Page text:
June 25, 2021
by Nicholas P. Flint
Employers across Georgia and indeed the U.S. are struggling in the fight against our country’s self-inflicted labor shortages and increasing prices of products from chicken to lumber. The double-whammy is hitting small businesses especially hard, who are less able than their (curiously pro-federal dole-out) multinational counterparts, to absorb these higher product costs while dealing with a workforce who makes more money from government subsidies while staying at home than going into the workplace.
When it comes to the labor shortage, the Wall Street Journal’s own editorial board has taken to pleading (see https://www.wsj.com/articles/a-good-worker-is-hard-to-find-11622845855 and https://www.wsj.com/articles/the-great-american-labor-shortage-11623191784) for the Biden Administration and Congress to stop the additional ladling out of cash to Americans to the tune of $300 a week, which literally has created the financial incentive for people to stay home on the couch and not work.
The good news, as one of the WSJ articles notes, is that 25 states decided to stop accepting these additional federal unemployment benefits. Thankfully, Georgia is one of them, and starting next week (June 27th to be exact) the state will no longer participate in the federal unemployment programs enacted under the CARES Act.
Small businesses across Georgia should soon be able to breathe a collective sigh of relief, at least when it comes to labor shortages, as workers who have stayed home to collect unemployment will be forced back into the workplace now that their pipeline of “free money” is being cut off . Georgia businesses should be prepared. From ensuring employee handbooks and employment agreements are up-to-date and comply with state and federal laws, to the logistics of drafting and enforcing non-competes and other restrictive covenant agreements, to office space and human resources considerations in a post-pandemic world, Georgia businesses should be ready for an influx of job applications in the near future.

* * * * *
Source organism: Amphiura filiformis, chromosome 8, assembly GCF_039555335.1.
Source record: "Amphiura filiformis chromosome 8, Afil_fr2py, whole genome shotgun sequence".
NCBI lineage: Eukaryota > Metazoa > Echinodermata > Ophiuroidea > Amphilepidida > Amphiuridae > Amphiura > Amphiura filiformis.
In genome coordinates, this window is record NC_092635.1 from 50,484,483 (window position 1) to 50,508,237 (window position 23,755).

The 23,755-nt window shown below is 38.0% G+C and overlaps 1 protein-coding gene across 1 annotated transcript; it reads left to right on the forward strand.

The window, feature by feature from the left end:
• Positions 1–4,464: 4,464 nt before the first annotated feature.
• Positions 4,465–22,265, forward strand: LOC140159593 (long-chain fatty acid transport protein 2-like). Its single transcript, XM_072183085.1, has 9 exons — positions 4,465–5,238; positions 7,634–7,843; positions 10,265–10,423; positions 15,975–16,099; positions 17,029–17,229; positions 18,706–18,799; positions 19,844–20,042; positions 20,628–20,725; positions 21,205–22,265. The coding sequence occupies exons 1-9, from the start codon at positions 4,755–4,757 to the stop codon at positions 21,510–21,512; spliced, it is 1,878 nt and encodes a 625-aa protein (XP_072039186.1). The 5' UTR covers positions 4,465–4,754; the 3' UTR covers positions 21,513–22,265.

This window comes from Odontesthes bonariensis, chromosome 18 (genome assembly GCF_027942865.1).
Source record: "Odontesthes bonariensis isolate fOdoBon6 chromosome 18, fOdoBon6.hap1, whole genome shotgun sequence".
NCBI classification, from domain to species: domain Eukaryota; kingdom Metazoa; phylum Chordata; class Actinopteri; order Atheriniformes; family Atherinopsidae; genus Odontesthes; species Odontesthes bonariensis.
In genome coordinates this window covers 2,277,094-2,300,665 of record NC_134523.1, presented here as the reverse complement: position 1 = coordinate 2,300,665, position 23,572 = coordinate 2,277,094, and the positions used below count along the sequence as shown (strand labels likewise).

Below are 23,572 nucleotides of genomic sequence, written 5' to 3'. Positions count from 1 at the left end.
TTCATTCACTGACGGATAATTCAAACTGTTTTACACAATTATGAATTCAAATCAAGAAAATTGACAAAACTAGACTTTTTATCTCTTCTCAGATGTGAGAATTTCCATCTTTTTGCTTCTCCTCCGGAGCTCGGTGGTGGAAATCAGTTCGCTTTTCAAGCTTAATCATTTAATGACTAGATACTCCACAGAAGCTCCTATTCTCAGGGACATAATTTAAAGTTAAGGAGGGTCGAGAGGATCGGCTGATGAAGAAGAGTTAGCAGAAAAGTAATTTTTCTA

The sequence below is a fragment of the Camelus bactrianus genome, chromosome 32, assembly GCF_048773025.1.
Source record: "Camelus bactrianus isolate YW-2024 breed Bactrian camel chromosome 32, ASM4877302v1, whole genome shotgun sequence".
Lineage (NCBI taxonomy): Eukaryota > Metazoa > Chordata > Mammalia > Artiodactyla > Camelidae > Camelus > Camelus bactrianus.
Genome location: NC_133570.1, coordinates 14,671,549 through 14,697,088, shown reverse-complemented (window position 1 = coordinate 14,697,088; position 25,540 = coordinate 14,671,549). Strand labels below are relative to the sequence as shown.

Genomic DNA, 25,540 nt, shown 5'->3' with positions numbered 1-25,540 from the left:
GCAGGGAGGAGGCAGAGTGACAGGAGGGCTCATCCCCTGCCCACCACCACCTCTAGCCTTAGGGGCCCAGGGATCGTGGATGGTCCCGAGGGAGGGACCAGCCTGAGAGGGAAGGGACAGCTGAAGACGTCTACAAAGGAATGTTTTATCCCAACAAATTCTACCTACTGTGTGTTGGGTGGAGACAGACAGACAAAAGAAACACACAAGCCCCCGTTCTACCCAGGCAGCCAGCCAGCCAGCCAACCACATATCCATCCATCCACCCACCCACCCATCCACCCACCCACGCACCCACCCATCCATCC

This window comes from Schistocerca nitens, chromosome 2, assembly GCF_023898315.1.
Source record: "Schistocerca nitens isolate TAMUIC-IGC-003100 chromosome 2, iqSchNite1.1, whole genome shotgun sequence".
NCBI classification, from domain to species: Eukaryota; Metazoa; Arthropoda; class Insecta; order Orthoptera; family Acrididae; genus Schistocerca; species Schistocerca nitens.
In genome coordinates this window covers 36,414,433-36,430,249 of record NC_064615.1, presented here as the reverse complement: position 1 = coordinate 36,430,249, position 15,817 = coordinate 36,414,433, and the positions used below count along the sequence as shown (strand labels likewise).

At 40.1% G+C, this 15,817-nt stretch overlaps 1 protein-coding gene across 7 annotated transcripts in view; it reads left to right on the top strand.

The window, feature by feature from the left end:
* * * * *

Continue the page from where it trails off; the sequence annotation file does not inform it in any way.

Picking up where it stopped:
Of course, none of this bodes for the next item on the agenda which threatens employers in the future: Universal basic income. As the WSJ editorial board points out, such a concept will in practice have the same effect as the federal unemployment handouts under the cover of COVID: “[T]he threshold wage or salary required for workers, especially the young and unskilled, to enter the workforce would rise considerably. Add commuting and other costs as well as lost leisure, and more people will choose not to work. This means fewer opportunities to rise up the income ladder, and more dependence on government.” Another problem for another day in the life of a small business owner.
Nicholas Flint is an attorney with Flint, Connolly & Walker, LLP who represents clients on a variety of corporate and transactional matters. In addition to his transactional practice, Mr. Flint routinely serves as a general business and legal advisor to his clients, counseling on matters such as corporate governance, labor and employment law, executive compensation, regulatory compliance, and commercial contracts.